The coastal side of Hoi An is being heavily affected by erosion
In 2021, Deputy Prime Minister Le Van Thanh signed a decision approving the project "Protecting and developing forests in coastal areas to respond to climate change and promote green growth in the 2021-2030 period". The objective of the Project is to (1) manage, protect and sustainably use forests of existing coastal forests and newly created forests in the period of 2021-2030, to (2) effectively promote the role and function of forests in coastal areas in the protection of the environment and infrastructure systems in coastal areas, to (3) combat desertification and land degradation, to (4) conserve biodiversity, reduce greenhouse gas emissions, to (5) create jobs and incomes for people in coastal areas, contribute to socio-economic development, protect the environment and strengthen national defence and security, reduce natural disasters, and effectively respond to climate change and sea level rise.
The main task of the Project is to effectively manage, protect and use the existing coastal forest area, especially the area of protection forests, special-use forests and production forests which are natural forests in the coastal areas. Specifically, 20,000 ha of new forests are to be planted, including 9,800 ha of protection forests for stopping waves and encroaching on the sea (mangroves), 10,200 ha of wind and sand protection forest (on soil and sand sites), in which, in the period of 2021-2025, 11,000 ha will be planted.
Additional planting for reforestation and forest enrichment 15,000 ha, including 6,800 ha of protection forest for wave break and sea encroachment (mangrove), 8,200 ha of wind- and sand-blocking protection forest (on soil and sand sites), in which, in the period of 2021-2025, additional planting for reforestation and forest enrichment is required for 9,000 ha. The project also includes capacity building and livelihood development for communities, people participating in forest protection and development in coastal areas.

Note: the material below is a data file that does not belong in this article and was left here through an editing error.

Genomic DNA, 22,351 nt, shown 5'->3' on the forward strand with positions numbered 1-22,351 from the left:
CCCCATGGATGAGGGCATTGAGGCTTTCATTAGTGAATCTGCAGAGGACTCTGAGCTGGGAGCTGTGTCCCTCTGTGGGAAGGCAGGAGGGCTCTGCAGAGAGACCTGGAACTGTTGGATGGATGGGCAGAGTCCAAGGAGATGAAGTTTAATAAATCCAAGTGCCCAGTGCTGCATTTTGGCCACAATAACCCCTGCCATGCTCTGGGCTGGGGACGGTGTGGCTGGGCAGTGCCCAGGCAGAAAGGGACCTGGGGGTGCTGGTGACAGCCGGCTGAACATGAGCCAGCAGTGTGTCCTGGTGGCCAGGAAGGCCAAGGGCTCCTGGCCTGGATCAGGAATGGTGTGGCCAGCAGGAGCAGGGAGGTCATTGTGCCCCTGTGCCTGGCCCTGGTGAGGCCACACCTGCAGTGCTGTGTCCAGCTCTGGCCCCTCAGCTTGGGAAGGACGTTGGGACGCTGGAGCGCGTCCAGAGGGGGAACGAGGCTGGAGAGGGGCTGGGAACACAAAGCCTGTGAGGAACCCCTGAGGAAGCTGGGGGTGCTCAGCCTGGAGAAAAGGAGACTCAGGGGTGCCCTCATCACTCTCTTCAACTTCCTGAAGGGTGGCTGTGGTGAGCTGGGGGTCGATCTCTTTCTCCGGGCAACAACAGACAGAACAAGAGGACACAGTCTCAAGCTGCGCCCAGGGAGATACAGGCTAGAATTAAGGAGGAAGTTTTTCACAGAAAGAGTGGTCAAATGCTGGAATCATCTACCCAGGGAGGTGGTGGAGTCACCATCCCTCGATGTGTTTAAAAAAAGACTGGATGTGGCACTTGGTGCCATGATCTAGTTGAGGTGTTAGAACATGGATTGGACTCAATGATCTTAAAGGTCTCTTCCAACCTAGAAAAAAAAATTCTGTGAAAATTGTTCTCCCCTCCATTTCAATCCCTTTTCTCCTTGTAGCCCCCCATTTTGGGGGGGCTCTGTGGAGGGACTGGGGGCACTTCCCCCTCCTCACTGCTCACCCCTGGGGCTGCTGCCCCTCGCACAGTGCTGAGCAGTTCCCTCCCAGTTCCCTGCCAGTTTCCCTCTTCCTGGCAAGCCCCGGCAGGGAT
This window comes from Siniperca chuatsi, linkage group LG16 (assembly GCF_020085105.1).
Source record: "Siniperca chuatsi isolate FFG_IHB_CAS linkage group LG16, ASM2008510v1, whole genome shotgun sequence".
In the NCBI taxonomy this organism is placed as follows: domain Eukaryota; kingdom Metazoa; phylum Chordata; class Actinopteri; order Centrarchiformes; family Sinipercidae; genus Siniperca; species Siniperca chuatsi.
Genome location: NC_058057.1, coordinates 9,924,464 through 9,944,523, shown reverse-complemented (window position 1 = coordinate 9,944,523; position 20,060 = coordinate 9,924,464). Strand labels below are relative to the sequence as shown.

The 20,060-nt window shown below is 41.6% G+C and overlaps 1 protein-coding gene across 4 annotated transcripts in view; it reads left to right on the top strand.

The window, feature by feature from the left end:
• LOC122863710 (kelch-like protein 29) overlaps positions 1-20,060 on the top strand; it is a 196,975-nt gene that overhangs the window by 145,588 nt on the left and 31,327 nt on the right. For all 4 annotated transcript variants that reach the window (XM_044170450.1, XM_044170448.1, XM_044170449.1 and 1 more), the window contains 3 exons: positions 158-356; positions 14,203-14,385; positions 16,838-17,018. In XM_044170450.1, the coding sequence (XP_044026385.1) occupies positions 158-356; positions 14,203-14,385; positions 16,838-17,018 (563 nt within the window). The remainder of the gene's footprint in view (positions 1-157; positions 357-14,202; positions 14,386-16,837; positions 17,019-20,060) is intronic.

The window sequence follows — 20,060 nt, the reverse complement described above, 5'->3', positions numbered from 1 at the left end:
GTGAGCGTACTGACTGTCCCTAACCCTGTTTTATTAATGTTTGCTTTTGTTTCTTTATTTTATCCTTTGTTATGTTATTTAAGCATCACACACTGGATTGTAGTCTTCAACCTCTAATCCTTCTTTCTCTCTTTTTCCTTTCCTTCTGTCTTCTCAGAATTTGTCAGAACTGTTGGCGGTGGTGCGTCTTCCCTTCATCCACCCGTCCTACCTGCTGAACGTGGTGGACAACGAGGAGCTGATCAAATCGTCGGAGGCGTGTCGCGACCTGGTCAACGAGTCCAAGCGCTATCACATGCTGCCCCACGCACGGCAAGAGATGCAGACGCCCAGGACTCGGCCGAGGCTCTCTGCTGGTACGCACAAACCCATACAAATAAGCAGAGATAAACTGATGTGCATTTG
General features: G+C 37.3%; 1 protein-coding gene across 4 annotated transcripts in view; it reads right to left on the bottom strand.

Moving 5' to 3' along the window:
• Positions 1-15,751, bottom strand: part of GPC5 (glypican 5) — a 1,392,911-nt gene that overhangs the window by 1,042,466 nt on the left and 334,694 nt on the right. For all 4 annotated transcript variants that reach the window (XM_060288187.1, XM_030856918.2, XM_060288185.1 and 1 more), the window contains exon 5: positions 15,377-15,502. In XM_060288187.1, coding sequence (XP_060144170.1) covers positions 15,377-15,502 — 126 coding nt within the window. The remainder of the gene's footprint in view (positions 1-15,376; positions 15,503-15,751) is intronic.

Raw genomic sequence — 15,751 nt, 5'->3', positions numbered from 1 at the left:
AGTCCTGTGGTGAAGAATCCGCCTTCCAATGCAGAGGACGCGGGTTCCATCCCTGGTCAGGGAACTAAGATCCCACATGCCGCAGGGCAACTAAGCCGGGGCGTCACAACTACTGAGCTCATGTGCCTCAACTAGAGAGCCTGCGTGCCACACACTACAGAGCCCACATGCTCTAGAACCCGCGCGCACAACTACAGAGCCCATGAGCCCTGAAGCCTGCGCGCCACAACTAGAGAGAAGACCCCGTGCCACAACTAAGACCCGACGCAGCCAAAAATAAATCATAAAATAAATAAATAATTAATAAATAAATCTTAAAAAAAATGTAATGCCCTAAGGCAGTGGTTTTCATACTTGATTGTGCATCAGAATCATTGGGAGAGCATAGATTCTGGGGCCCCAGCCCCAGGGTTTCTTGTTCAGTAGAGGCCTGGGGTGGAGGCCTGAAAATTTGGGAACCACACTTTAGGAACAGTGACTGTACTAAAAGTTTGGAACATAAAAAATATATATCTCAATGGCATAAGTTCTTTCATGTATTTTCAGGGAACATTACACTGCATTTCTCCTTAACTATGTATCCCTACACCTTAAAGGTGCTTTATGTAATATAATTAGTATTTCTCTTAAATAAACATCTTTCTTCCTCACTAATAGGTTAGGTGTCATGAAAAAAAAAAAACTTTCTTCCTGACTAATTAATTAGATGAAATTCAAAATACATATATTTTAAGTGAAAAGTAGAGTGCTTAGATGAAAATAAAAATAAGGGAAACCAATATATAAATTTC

An innovative solution is to use new materials that are more affordable and long-lasting. In Ben Tre, a new project is using embankment works to reduce waves to protect the coast in Thanh Phong commune. The project consists of a 1.1km long line running parallel to the coast 100m and 3 embankments of welding mines 325m long. The construction material is a Geotube bag filled with sand, with the total cost of nearly 15 billion VND (about 500.000 GBP), which is 1/5 cheaper than the "hard" solution (concrete).
In addition, provinces and cities need to promote research and application of science and technology in service of landslide prevention and control, while strengthening the international cooperation in research, information sharing, data and experience in preventing and combating riverbank and coastal erosion. Localities also need to take advantage of technical and financial support from countries and international organisations for landslide prevention and control, proactively allocate state budget, increase mobilisation of non-budget resources, especially resources from the private sector, businesses and people to benefit from bank erosion prevention and control.
Source: the Internet